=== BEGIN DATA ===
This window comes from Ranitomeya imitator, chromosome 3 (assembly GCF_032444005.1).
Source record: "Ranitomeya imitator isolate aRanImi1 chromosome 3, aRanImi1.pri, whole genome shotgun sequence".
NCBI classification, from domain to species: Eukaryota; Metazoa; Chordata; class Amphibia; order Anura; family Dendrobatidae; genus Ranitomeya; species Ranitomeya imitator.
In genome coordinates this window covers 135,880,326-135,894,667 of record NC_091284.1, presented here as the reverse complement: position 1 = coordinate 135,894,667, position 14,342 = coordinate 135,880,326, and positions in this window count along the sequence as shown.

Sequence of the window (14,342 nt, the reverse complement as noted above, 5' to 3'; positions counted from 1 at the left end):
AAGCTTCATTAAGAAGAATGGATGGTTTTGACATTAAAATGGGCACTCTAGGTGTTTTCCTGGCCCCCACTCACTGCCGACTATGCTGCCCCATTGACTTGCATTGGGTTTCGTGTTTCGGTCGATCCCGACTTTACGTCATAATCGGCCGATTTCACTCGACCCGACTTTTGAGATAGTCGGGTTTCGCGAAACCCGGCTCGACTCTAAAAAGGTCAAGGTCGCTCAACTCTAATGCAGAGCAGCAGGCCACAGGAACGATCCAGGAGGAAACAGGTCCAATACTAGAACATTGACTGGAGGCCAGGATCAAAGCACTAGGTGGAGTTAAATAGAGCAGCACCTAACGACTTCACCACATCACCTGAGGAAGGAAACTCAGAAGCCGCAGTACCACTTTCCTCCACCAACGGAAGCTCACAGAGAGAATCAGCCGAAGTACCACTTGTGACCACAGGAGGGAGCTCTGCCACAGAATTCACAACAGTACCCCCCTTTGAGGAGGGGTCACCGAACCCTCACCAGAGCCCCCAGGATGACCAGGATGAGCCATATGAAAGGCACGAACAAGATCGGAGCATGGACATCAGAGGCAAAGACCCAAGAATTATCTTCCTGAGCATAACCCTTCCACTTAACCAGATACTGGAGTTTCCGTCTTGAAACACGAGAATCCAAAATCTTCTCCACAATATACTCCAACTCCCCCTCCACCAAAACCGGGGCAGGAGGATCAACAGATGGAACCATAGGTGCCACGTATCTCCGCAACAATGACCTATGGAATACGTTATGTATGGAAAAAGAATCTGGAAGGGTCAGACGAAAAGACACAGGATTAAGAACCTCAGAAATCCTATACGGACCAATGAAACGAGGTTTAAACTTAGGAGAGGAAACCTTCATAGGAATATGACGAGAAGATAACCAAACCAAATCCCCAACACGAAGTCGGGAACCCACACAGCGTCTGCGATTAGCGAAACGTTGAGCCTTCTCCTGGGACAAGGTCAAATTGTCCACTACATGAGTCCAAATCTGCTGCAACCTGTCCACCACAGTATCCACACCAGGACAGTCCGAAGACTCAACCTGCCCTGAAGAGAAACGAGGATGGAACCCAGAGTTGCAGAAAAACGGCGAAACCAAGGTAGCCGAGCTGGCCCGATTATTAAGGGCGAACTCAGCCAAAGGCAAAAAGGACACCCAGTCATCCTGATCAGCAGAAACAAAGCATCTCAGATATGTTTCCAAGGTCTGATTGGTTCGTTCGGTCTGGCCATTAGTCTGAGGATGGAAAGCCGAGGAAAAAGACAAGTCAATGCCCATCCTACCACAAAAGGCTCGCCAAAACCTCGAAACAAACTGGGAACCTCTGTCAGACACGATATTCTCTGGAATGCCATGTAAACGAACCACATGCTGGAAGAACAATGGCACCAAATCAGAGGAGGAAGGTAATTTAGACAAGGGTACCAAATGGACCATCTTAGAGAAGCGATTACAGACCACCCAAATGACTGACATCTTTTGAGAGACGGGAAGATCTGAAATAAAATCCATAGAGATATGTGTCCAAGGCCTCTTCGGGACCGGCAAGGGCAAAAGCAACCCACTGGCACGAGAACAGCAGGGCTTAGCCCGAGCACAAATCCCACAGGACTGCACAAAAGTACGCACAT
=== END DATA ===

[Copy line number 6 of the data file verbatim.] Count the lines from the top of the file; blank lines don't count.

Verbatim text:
AAGCTTCATTAAGAAGAATGGATGGTTTTGACATTAAAATGGGCACTCTAGGTGTTTTCCTGGCCCCCACTCACTGCCGACTATGCTGCCCCATTGACTTGCATTGGGTTTCGTGTTTCGGTCGATCCCGACTTTACGTCATAATCGGCCGATTTCACTCGACCCGACTTTTGAGATAGTCGGGTTTCGCGAAACCCGGCTCGACTCTAAAAAGGTCAAGGTCGCTCAACTCTAATGCAGAGCAGCAGGCCACAGGAACGATCCAGGAGGAAACAGGTCCAATACTAGAACATTGACTGGAGGCCAGGATCAAAGCACTAGGTGGAGTTAAATAGAGCAGCACCTAACGACTTCACCACATCACCTGAGGAAGGAAACTCAGAAGCCGCAGTACCACTTTCCTCCACCAACGGAAGCTCACAGAGAGAATCAGCCGAAGTACCACTTGTGACCACAGGAGGGAGCTCTGCCACAGAATTCACAACAGTACCCCCCTTTGAGGAGGGGTCACCGAACCCTCACCAGAGCCCCCAGGATGACCAGGATGAGCCATATGAAAGGCACGAACAAGATCGGAGCATGGACATCAGAGGCAAAGACCCAAGAATTATCTTCCTGAGCATAACCCTTCCACTTAACCAGATACTGGAGTTTCCGTCTTGAAACACGAGAATCCAAAATCTTCTCCACAATATACTCCAACTCCCCCTCCACCAAAACCGGGGCAGGAGGATCAACAGATGGAACCATAGGTGCCACGTATCTCCGCAACAATGACCTATGGAATACGTTATGTATGGAAAAAGAATCTGGAAGGGTCAGACGAAAAGACACAGGATTAAGAACCTCAGAAATCCTATACGGACCAATGAAACGAGGTTTAAACTTAGGAGAGGAAACCTTCATAGGAATATGACGAGAAGATAACCAAACCAAATCCCCAACACGAAGTCGGGAACCCACACAGCGTCTGCGATTAGCGAAACGTTGAGCCTTCTCCTGGGACAAGGTCAAATTGTCCACTACATGAGTCCAAATCTGCTGCAACCTGTCCACCACAGTATCCACACCAGGACAGTCCGAAGACTCAACCTGCCCTGAAGAGAAACGAGGATGGAACCCAGAGTTGCAGAAAAACGGCGAAACCAAGGTAGCCGAGCTGGCCCGATTATTAAGGGCGAACTCAGCCAAAGGCAAAAAGGACACCCAGTCATCCTGATCAGCAGAAACAAAGCATCTCAGATATGTTTCCAAGGTCTGATTGGTTCGTTCGGTCTGGCCATTAGTCTGAGGATGGAAAGCCGAGGAAAAAGACAAGTCAATGCCCATCCTACCACAAAAGGCTCGCCAAAACCTCGAAACAAACTGGGAACCTCTGTCAGACACGATATTCTCTGGAATGCCATGTAAACGAACCACATGCTGGAAGAACAATGGCACCAAATCAGAGGAGGAAGGTAATTTAGACAAGGGTACCAAATGGACCATCTTAGAGAAGCGATTACAGACCACCCAAATGACTGACATCTTTTGAGAGACGGGAAGATCTGAAATAAAATCCATAGAGATATGTGTCCAAGGCCTCTTCGGGACCGGCAAGGGCAAAAGCAACCCACTGGCACGAGAACAGCAGGGCTTAGCCCGAGCACAAATCCCACAGGACTGCACAAAAGTACGCACAT